The human microbiome, until relatively recently, has been largely misunderstood however it is now recognised to be a crucial part of our health. The microbiome is made up of bacteria, fungi, protozoa and viruses that live on and inside us.

The first scientific evidence that microorganisms are part of the normal human system emerged in the mid-1880s, when Austrian paediatrician Theodor Escherich observed a type of bacteria in the intestinal flora of healthy children and children affected by diarrhoea disease.

Throughout the 20th century a number of other microorganisms were isolated from the nasal passages, oral cavities, skin, gastrointestinal tract, and urogenital tract and characterised as part of the human microbiota. It wasn’t until the first decade of the 21st century that the concept of the human microbiome was documented, and the study of it began.

Research has confirmed that we host trillions of microbes, in fact we have more microbial DNA than human DNA.

In humans, the gut microbiota or flora has the largest numbers of bacteria and the greatest number of species compared to other areas of the body. It is established between one and two years after birth, and begins its role in protecting us from harmful bacteria and other microorganisms we may in inadvertently ingest. Along with protecting the gut lining the microbiome has been found to play a part in the breakdown of fibre in to short chain fatty acids which are crucial to gastro intestinal health. Some bacteria are also involved in the synthesis of vitamin B and K. There is now mounting evidence linking a healthy microbiome to good mental health, it is thought this may be linked to the fact that around 90% of serotonin, the mood enhancing neurotransmitter, is produced in gut.

As the microbiome is composed of living organisms there are factors that can be detrimental to their survival. Unfortunately it is becoming increasingly obvious that many aspects of modern living are resulting in less diversity in the microbiome. An imbalance or reduction in the quantity and proportion of the friendly bacteria residing in our gut will allow other strains of potentially harmful pathogens to grow unchecked this is referred to as dysbiosis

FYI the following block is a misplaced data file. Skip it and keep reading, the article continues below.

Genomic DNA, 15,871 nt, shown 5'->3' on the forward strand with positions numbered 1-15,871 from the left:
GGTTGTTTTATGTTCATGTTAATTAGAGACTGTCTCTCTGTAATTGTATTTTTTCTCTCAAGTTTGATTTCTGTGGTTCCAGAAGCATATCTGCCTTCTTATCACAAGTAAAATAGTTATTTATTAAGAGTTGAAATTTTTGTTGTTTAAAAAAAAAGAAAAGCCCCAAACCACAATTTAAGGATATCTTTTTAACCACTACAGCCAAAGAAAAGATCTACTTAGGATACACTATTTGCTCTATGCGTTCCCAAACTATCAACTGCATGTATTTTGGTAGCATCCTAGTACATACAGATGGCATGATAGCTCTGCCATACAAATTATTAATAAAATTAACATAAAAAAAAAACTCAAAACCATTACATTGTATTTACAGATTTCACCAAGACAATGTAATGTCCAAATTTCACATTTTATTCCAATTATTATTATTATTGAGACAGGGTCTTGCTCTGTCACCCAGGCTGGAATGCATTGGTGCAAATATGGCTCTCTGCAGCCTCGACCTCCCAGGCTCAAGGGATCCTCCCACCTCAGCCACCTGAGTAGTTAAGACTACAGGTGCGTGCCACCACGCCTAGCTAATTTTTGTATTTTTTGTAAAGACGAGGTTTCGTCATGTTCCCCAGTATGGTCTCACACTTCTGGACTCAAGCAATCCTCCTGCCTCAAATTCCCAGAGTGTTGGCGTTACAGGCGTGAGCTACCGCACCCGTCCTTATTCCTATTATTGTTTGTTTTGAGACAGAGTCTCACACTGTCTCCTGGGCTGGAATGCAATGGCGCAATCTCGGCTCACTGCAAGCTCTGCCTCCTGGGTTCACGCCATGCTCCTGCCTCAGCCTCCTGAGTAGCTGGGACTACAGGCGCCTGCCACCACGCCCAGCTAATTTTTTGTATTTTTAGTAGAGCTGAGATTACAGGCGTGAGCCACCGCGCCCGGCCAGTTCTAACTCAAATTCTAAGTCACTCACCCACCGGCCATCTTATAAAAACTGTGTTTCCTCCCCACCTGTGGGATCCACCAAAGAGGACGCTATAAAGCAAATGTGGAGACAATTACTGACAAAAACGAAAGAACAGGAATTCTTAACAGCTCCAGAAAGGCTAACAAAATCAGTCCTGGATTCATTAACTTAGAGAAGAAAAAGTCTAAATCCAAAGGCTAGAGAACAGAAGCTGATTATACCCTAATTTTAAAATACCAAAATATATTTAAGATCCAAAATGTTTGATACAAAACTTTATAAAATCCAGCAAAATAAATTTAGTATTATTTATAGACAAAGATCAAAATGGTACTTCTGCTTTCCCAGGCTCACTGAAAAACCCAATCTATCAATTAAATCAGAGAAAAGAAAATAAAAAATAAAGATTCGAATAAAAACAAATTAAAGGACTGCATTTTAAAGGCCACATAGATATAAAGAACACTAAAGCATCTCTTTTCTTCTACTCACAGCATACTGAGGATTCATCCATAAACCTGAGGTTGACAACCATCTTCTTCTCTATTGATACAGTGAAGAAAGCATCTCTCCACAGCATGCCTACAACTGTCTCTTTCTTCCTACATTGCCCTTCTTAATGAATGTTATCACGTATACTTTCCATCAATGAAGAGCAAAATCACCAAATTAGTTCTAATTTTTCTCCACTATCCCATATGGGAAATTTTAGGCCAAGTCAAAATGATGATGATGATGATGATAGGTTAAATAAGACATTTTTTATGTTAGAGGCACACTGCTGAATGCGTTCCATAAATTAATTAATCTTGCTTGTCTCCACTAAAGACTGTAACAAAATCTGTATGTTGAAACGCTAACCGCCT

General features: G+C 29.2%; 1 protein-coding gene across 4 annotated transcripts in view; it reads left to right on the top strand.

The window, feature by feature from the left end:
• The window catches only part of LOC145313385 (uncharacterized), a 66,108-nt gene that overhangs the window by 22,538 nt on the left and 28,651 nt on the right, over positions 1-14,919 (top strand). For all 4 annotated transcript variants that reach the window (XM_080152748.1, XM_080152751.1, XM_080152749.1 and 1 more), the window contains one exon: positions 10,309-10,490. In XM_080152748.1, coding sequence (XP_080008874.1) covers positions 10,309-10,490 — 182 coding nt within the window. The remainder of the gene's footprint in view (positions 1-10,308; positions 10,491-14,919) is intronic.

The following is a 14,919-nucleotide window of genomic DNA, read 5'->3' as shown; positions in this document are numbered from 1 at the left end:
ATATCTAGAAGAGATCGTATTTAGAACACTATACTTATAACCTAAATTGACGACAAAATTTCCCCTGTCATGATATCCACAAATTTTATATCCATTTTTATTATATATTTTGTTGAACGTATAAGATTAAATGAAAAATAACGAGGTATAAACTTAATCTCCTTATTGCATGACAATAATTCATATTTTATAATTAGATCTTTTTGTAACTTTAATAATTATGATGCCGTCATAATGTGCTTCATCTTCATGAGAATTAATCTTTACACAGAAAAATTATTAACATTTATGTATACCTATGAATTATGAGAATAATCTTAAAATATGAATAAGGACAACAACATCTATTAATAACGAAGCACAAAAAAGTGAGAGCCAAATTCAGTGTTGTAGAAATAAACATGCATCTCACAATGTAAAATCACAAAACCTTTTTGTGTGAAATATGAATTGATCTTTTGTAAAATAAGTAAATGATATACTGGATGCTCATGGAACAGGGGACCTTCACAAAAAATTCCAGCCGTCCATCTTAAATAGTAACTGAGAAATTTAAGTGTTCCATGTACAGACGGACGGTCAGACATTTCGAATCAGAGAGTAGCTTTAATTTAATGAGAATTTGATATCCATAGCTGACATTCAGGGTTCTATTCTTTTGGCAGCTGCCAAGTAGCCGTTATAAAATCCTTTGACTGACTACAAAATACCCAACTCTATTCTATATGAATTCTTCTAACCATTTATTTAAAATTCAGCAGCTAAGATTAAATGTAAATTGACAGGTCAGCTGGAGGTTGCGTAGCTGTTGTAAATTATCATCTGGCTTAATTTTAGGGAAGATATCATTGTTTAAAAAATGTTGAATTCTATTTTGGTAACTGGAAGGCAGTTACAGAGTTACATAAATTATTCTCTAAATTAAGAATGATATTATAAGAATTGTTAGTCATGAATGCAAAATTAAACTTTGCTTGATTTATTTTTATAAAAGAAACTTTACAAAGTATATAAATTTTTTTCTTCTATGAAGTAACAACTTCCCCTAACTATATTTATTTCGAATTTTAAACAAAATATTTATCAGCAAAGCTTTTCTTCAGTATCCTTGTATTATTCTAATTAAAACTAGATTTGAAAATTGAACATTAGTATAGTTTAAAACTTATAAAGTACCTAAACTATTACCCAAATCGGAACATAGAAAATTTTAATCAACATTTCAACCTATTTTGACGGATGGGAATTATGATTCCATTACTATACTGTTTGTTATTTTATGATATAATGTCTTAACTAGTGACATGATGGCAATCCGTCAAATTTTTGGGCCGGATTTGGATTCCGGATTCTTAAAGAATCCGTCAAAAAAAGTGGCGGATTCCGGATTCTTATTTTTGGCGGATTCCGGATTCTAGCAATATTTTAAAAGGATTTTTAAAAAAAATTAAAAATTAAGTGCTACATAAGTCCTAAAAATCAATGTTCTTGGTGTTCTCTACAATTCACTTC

Causes of dysbiosis:

•Antibiotics and antibacterial medications

•Changes in diet such as the increased consumption of sugars, refined starch, processed foods, food additives such as preservatives, emulsifiers and artificial sweeteners.

•Traces of harmful chemicals and toxins

•Excessive alcohol consumption

•Poor dental hygiene

•Prolonged stress


Gut health and the Immune System.

Without the protection that the microbiome provides, our gut lining can easily be damaged by certain types of food, the drinks we enjoy and by pathogenic micro organisms. Once the gut lining becomes damaged a wide range of health issues can follow. Studies have linked a damaged intestinal lining with immune dysregulation, chronic inflammation, symptoms of IBS and “leaky gut”. Over the years there have been many microbiome studies, often using mice and more recently using human stool samples. The studies on mice showed a correlation between dysbiosis of the gut microbiome and low grade inflammation found in the mice. Initially it is surprising to hear that damage to the gut can result in changes to the immune system and levels of inflammation through out the body. However it starts to make sense when we consider that approx 70% of the body’s immune tissue is foundling lining the gut.

When the gut lining is irritated the immune system is activated

Professor Tim Spector has led many studies looking at gut health and disease. He started The British Gut Project in 2014 analysing human stool samples to map as many people’s microbiomes as possible. He has recently joined an American Gut project aiming to build vast banks of gut data. The Map My Gut study aims to identify the thousand of bacteria’s living in the gut and how they associate with health and disease. The idea that by mapping a persons microbiome it is possible to assess their health status and even predict health risks is now a rapidly expanding industry. There are companies offering stool sample testing with the results leading to personalised diets and supplement recommendations. None of this is cheap and one stool sample will only represent what is going on in the gut at that moment in time.

The composition of our microbiome is complex and constantly changing, the different microorganisms are in constant competition for resources. Some foods we eat will support the microbes that will do us good whereas other foods will strengthen other strains that will lead to negative health effects. There is so much we can do to nurture our microbiome without relying on testing and supplements. We need the Probiotics, foods that provide the good bacteria but equally as importantly we need to feed them to keep them strong and healthy, these foods are referred to as prebiotics.

How to cultivate and maintain a healthy microbiome.

(next Blog post coming soon)

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